Direct and indirect contact can spread some types of rashes from person to person. Rash treatment depends upon a rash's underlying cause. A rash that sheds large amounts of skin warrants urgent medical attention. Rashes can be either contagious or noncontagious. Noncontagious rashes include seborrheic dermatitis, atopic dermatitis, contact dermatitis, stasis dermatitis, psoriasis, nummular eczema, drug eruptions, hives, heat rash (miliaria), and diaper rash. Rashes usually considered contagious include molluscum contagiosum (viral), impetigo (bacterial), herpes (herpes simplex, types 1 and 2 viruses), rash caused by Neisseria meningitides (N. meningitides) (bacterial), rash and blisters that accompany shingles (herpes zoster virus), ringworm (fungal) infections (tinea), scabies (itch mite), chickenpox (viral), measles and rubella (viral), erythema infectiosum (viral), pityriasis rosea (viral), cellulitis and erysipelas (bacterial), lymphangitis (bacterial, and folliculitis (bacterial).
What Does a Shingles Rash Look Like at First?
The typical shingles red rash or blisters occur after pain, itching, and tingling. They are usually limited to one side of the face and body.
Group A streptococcal infections are caused by group A Streptococcus, a bacteria that causes a variety of health problems, including strep throat, impetigo, cellulitis, erysipelas, and scarlet fever. There are more than 10 million group A strep infections each year.
Keratitis is inflammation of the cornea. Symptoms and signs include pain, tearing, blurred vision, eye redness, watery eyes, or the cornea may appear gray or white. Treatment of keratitis depends upon the underlying cause of the inflammation.
Kidney Pain vs. Back Pain
The signs and symptoms of kidney pain and back pain depend upon the underlying cause. Doctors may use blood tests, X-rays, CT, and/or MRI to diagnose kidney pain and back pain. Treatment may include rest, ice, stretching, muscle strengthening, and pain-relieving medications.
How Long Is Shingles Contagious?
Shingles is contagious from the time the blisters are oozing until the time the blisters have scabbed.
Postherpetic neuralgia (PHN) is a painful complication of shingles. Symptoms include severe pain, itchy skin, and possible weakness or paralysis of the area. There is no treatment for postherpetic neuralgia that is effective for all patients.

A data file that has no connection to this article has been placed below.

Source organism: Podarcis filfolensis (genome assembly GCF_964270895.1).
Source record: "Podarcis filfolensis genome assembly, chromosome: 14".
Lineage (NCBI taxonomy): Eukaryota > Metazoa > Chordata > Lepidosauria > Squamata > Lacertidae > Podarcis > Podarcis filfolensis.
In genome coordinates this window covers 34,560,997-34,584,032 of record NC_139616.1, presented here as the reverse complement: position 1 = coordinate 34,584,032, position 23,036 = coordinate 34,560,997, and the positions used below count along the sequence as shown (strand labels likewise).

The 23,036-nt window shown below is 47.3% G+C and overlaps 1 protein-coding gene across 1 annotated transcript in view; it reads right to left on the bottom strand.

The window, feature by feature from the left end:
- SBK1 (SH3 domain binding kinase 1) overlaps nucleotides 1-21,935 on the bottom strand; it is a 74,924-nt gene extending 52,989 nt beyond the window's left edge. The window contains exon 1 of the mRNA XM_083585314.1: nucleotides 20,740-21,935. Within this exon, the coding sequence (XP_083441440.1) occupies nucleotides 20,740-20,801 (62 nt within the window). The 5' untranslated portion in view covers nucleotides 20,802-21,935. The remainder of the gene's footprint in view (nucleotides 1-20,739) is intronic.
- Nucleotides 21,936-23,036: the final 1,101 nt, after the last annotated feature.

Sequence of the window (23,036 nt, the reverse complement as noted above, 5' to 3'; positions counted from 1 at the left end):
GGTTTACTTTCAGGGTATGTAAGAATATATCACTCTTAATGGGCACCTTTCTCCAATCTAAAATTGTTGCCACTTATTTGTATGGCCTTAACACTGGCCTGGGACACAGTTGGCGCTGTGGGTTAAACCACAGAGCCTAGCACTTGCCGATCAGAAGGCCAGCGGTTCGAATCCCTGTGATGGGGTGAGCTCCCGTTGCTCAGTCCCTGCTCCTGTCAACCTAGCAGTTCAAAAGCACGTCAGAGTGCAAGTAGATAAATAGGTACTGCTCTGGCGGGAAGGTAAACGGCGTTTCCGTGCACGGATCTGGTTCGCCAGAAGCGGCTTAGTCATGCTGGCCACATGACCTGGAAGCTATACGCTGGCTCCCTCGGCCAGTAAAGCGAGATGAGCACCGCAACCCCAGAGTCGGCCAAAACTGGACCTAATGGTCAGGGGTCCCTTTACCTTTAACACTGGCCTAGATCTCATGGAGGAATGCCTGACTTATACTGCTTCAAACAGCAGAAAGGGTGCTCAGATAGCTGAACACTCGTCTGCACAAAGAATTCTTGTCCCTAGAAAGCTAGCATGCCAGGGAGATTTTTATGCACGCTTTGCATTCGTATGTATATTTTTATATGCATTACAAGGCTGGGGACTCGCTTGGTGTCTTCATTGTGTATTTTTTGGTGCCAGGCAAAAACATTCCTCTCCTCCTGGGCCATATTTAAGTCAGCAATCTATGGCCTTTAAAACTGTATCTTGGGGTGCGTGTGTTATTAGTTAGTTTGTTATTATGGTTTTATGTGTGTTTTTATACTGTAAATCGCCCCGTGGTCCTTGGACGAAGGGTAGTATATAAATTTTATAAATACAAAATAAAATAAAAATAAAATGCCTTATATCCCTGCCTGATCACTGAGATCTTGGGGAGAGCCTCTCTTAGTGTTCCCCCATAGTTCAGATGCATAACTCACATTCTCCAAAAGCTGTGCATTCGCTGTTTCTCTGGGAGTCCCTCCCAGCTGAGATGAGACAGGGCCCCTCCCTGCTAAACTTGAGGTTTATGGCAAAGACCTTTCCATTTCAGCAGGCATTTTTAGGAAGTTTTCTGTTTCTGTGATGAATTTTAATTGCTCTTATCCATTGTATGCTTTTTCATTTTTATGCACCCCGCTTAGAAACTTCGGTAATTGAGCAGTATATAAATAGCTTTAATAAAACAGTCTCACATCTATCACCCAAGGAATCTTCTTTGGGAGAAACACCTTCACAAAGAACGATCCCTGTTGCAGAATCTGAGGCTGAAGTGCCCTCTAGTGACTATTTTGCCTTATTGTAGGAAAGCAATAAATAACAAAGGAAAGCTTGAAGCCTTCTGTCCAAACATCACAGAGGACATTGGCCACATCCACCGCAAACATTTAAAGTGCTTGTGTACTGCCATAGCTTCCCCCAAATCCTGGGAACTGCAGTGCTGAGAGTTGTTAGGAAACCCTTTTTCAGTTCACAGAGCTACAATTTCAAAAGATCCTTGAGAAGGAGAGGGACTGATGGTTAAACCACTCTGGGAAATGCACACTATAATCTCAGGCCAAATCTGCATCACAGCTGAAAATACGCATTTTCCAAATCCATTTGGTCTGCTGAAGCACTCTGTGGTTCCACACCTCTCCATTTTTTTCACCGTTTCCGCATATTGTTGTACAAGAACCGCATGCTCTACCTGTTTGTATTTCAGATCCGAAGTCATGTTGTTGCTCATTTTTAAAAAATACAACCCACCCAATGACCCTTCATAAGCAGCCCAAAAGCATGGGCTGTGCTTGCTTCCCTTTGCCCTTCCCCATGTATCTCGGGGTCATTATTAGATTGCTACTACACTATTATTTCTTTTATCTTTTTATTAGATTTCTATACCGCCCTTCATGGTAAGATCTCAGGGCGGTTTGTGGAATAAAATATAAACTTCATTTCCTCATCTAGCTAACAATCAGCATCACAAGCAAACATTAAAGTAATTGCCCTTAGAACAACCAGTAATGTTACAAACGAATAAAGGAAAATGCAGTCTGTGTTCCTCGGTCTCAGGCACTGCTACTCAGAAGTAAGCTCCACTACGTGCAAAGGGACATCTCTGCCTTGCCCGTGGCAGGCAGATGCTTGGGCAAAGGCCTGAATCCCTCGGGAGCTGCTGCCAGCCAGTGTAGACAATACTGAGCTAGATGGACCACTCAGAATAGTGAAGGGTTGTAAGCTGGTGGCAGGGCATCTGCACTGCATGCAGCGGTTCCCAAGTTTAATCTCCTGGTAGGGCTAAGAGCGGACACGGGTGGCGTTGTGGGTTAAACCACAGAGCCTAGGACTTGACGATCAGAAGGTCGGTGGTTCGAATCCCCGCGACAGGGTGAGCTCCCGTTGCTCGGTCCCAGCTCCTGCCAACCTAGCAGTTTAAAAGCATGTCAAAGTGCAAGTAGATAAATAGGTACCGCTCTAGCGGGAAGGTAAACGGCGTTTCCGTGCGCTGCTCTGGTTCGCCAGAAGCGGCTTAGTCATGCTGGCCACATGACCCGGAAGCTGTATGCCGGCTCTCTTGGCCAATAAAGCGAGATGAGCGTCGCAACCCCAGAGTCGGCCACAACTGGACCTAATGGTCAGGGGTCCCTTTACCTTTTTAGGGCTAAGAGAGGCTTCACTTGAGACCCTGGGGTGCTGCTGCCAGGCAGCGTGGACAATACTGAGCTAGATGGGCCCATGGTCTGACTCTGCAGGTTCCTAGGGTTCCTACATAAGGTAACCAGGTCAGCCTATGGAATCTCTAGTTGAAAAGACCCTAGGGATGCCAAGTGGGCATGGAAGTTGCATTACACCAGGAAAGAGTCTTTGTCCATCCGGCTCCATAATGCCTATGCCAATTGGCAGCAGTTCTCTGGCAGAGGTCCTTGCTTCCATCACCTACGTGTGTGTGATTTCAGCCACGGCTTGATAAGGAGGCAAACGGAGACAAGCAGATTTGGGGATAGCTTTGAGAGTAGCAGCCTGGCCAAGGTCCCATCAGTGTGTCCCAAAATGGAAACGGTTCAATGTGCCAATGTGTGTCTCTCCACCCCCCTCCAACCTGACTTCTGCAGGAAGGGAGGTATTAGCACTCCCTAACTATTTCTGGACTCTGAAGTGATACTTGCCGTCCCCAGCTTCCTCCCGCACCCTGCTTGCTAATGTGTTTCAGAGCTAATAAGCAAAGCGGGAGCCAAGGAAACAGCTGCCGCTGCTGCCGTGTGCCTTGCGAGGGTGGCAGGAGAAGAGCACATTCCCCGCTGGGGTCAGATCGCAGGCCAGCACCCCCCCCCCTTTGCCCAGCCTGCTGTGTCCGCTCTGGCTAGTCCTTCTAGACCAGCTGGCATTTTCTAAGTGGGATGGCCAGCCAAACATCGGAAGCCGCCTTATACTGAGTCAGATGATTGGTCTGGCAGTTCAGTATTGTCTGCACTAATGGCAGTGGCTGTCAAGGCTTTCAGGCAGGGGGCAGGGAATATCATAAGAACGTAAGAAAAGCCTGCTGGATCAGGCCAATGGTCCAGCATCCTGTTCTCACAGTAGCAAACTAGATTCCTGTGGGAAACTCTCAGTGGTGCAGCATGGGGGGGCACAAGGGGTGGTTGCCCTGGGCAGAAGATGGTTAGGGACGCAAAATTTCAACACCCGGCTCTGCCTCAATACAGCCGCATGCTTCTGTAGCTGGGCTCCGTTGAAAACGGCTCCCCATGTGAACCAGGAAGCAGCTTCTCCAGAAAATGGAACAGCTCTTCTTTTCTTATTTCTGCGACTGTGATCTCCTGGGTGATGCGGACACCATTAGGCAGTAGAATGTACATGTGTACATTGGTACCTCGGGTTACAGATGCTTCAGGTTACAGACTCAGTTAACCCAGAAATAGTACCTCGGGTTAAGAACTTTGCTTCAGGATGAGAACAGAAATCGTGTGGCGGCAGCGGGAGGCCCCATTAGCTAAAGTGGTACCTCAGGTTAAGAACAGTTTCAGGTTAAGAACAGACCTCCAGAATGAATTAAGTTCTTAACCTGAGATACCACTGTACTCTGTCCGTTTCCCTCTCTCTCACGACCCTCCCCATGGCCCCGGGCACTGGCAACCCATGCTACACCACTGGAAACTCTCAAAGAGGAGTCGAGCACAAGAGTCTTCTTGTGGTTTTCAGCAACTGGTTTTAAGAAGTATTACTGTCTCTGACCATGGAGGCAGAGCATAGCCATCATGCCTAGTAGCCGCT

Second Source article from Government
Scar formation is a natural part of the healing process after injury. The depth and size of the wound incision and the location of the injury impact the scar's characteristics, but your age, heredity and even sex or ethnicity will affect how your skin reacts.
Neuropathic pain is a chronic condition that leads to ongoing pain symptoms. Patients can be predisposed to developing neuropathic pain who have conditions such as diabetes, cancer, stroke, HIV, vitamin deficiencies, shingles, and multiple sclerosis. Patient history and nerve testing are used to diagnose neuropathic pain. Antidepressants, antiseizure medications, and other types of medications are used to treat neuropathic pain. Many people with neuropathic pain are able to attain some level of relief.
Herpes of the eye occurs due to herpes simplex virus-1 (HSV-1). Symptoms of herpes of the eye include pain in and around the eye, rash or sores on the eyelids, redness, swelling, and cloudiness of the cornea.
What Happens When You Get Shingles When Pregnant?
Becoming infected with chickenpox during pregnancy could cause birth defects in your unborn child. Likewise, shingles could also cause problems for your unborn child. If you are pregnant and haven't had chickenpox, avoid exposure to infected people. Zostavax, the shingles vaccine, can reduce the incidence of shingles by half. Women should wait at least three months after receiving the vaccine before trying to get pregnant.
Ramsay Hunt Syndrome
Ramsay Hunt syndrome is an infection of a facial nerve that causes a red painful rash with blisters and facial paralysis. Other symptoms of Ramsay Hunt syndrome may include ear pain, hearing loss, dizziness (or vertigo), dry eye, and changes in taste sensation. The herpes zoster virus causes the infection.
Uveitis is inflammation of the eye. Symptoms include blurred vision, eye pain, eye redness, photophobia, and floaters. Treatment may involve prescription eyedrops, antibiotics, and wearing dark glasses.
What's the Difference Between Chickenpox and Shingles?
Learn about the differences between chickenpox and shingles and how these two diseases are connected.
Is Chickenpox Contagious?
Chickenpox is an infectious disease caused by the varicella zoster virus. Chickenpox symptoms and signs include a blistering, itchy rash, fatigue, fever, and tiredness. Chickenpox is transmitted via contaminated droplets produced during sneezing or coughing and by coming in contact with blister fluid.
First Aid and CPR
First aid is providing medical assistance to someone a sick or injured person. The type of first aid depends on their condition. Preparedness is key to first aid, like having basic medical emergency kits in your home, car, boat, or RV. Many minor injuries may require first aid, including cuts, puncture wounds, sprains, strains, and nosebleeds. Examples of more critical first aid emergencies include heart attacks, strokes, seizures, and heatstroke.
What Causes You to Get Shingles?
Shingles (herpes zoster) is caused by varicella zoster virus, the same virus that causes chickenpox. Sometimes, in patients with a history of chickenpox, the virus may live in the nervous system for years in an inactive form, and then reactivate as shingles.